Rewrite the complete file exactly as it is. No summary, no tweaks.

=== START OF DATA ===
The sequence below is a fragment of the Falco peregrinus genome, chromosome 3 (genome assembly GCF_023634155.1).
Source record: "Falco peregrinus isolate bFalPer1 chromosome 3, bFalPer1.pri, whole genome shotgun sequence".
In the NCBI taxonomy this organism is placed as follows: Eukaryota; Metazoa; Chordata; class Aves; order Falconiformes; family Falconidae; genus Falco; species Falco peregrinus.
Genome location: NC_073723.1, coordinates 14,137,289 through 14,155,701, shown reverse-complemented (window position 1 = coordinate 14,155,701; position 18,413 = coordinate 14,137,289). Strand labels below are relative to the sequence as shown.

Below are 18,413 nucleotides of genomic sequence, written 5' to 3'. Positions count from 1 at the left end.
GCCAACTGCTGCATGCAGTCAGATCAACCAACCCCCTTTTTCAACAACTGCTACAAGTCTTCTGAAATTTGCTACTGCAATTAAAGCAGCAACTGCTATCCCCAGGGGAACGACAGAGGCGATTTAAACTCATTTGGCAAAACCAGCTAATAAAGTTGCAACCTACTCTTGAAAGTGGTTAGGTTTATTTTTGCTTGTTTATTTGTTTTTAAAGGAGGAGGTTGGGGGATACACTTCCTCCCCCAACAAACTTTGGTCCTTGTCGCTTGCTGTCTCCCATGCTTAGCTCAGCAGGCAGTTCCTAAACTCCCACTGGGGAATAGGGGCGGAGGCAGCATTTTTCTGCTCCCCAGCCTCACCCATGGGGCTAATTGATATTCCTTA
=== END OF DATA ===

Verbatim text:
The sequence below is a fragment of the Falco peregrinus genome, chromosome 3 (genome assembly GCF_023634155.1).
Source record: "Falco peregrinus isolate bFalPer1 chromosome 3, bFalPer1.pri, whole genome shotgun sequence".
In the NCBI taxonomy this organism is placed as follows: Eukaryota; Metazoa; Chordata; class Aves; order Falconiformes; family Falconidae; genus Falco; species Falco peregrinus.
Genome location: NC_073723.1, coordinates 14,137,289 through 14,155,701, shown reverse-complemented (window position 1 = coordinate 14,155,701; position 18,413 = coordinate 14,137,289). Strand labels below are relative to the sequence as shown.

Below are 18,413 nucleotides of genomic sequence, written 5' to 3'. Positions count from 1 at the left end.
GCCAACTGCTGCATGCAGTCAGATCAACCAACCCCCTTTTTCAACAACTGCTACAAGTCTTCTGAAATTTGCTACTGCAATTAAAGCAGCAACTGCTATCCCCAGGGGAACGACAGAGGCGATTTAAACTCATTTGGCAAAACCAGCTAATAAAGTTGCAACCTACTCTTGAAAGTGGTTAGGTTTATTTTTGCTTGTTTATTTGTTTTTAAAGGAGGAGGTTGGGGGATACACTTCCTCCCCCAACAAACTTTGGTCCTTGTCGCTTGCTGTCTCCCATGCTTAGCTCAGCAGGCAGTTCCTAAACTCCCACTGGGGAATAGGGGCGGAGGCAGCATTTTTCTGCTCCCCAGCCTCACCCATGGGGCTAATTGATATTCCTTA